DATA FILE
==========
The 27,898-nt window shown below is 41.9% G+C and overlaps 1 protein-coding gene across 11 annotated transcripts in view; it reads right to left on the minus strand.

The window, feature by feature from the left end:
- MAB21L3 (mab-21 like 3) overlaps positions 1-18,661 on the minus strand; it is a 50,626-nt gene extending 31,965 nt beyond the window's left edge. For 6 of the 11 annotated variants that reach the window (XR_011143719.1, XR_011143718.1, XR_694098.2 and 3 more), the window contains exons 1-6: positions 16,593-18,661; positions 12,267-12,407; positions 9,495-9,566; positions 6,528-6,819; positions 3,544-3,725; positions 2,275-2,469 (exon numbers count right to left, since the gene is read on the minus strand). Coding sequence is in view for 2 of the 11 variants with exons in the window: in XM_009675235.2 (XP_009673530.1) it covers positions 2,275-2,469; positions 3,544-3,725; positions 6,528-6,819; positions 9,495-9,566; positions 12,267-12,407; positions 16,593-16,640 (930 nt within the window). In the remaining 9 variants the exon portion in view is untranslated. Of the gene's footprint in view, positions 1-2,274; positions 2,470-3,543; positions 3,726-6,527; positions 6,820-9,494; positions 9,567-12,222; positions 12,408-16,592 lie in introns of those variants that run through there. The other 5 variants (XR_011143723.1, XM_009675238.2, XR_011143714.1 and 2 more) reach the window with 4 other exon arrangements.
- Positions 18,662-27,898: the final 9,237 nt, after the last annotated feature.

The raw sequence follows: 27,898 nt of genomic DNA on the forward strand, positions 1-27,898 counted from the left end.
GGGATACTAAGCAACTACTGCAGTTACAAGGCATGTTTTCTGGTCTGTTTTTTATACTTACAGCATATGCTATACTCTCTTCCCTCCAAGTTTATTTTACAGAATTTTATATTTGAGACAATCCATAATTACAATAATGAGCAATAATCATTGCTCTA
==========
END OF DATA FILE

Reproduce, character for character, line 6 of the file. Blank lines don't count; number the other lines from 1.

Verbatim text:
GGGATACTAAGCAACTACTGCAGTTACAAGGCATGTTTTCTGGTCTGTTTTTTATACTTACAGCATATGCTATACTCTCTTCCCTCCAAGTTTATTTTACAGAATTTTATATTTGAGACAATCCATAATTACAATAATGAGCAATAATCATTGCTCTA